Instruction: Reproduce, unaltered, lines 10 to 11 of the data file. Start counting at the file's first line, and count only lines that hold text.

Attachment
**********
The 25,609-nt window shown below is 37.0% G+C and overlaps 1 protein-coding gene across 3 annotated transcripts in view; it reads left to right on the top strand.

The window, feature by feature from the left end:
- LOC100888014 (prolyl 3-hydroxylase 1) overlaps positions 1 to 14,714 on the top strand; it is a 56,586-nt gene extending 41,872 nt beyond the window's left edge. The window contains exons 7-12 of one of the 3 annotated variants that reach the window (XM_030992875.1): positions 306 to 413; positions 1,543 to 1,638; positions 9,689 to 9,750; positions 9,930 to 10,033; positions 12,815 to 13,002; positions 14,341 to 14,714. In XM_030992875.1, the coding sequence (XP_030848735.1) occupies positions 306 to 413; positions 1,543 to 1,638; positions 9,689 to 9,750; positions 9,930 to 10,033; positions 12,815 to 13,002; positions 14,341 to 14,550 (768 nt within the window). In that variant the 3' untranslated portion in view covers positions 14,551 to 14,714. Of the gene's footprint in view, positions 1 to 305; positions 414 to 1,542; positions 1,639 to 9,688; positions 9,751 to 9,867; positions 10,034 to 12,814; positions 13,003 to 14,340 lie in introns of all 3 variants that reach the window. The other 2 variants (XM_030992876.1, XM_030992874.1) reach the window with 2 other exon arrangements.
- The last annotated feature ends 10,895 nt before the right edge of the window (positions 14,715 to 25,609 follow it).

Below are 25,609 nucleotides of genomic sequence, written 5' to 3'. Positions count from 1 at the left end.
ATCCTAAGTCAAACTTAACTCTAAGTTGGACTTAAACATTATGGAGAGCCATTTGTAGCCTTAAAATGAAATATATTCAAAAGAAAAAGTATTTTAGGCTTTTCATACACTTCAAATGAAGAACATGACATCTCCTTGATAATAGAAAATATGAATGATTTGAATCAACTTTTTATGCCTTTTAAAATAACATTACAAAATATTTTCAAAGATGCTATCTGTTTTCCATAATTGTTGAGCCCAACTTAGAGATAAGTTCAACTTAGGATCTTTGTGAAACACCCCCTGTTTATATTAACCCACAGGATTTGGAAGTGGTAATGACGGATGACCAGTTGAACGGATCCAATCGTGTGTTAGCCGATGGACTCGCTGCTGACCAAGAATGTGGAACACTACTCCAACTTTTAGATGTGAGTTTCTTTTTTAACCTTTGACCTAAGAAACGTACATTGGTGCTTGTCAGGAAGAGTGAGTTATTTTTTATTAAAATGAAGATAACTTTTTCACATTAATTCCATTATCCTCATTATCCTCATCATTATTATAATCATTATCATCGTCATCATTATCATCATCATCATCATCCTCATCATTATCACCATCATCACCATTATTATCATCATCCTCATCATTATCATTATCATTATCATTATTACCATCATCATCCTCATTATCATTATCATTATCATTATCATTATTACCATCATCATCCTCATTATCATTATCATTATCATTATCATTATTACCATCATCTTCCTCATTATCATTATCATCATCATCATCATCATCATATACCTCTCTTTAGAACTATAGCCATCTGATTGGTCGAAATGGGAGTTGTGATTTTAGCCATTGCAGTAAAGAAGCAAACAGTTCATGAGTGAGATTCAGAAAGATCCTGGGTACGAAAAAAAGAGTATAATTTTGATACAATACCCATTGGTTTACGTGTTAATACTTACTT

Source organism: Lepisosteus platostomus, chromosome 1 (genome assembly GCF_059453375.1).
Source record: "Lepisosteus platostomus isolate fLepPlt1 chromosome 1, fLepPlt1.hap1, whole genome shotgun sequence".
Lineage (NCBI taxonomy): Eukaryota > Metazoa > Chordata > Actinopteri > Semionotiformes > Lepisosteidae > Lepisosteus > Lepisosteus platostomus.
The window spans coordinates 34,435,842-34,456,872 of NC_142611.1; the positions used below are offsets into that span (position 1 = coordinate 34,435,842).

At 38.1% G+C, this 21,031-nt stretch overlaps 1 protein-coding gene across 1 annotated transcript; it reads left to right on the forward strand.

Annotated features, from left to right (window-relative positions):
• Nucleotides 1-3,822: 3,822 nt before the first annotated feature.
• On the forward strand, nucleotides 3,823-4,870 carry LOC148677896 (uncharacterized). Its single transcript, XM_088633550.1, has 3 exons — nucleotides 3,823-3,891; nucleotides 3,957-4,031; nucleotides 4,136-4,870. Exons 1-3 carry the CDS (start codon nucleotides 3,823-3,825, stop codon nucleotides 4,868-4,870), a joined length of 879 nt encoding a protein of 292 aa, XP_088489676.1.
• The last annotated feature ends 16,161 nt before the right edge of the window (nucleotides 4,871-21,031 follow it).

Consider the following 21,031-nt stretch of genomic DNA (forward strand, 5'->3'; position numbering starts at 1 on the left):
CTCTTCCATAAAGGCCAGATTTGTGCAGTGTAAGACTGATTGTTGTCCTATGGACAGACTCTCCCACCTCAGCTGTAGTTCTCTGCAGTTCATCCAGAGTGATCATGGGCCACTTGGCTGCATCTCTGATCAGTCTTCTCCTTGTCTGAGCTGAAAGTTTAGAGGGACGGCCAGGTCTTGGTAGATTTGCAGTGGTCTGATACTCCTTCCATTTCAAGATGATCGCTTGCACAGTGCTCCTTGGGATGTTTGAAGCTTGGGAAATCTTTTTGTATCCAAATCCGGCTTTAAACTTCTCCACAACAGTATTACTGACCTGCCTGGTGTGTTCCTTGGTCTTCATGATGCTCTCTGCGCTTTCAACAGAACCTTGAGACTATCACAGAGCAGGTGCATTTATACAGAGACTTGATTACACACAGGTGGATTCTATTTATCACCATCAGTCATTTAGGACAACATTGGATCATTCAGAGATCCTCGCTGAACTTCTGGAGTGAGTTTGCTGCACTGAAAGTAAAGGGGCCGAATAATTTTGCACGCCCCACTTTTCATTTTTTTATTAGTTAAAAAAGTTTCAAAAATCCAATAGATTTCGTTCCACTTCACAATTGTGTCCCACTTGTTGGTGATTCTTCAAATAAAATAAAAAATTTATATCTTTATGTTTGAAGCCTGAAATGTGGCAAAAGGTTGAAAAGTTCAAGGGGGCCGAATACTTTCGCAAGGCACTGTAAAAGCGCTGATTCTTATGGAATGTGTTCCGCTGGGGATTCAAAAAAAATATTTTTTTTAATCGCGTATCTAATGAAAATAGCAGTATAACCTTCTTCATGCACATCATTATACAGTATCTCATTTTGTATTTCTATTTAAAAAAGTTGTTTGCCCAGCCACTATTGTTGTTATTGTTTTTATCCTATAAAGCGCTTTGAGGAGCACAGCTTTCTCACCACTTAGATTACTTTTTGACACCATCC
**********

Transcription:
The window spans coordinates 34,435,842-34,456,872 of NC_142611.1; the positions used below are offsets into that span (position 1 = coordinate 34,435,842).

At 38.1% G+C, this 21,031-nt stretch overlaps 1 protein-coding gene across 1 annotated transcript; it reads left to right on the forward strand.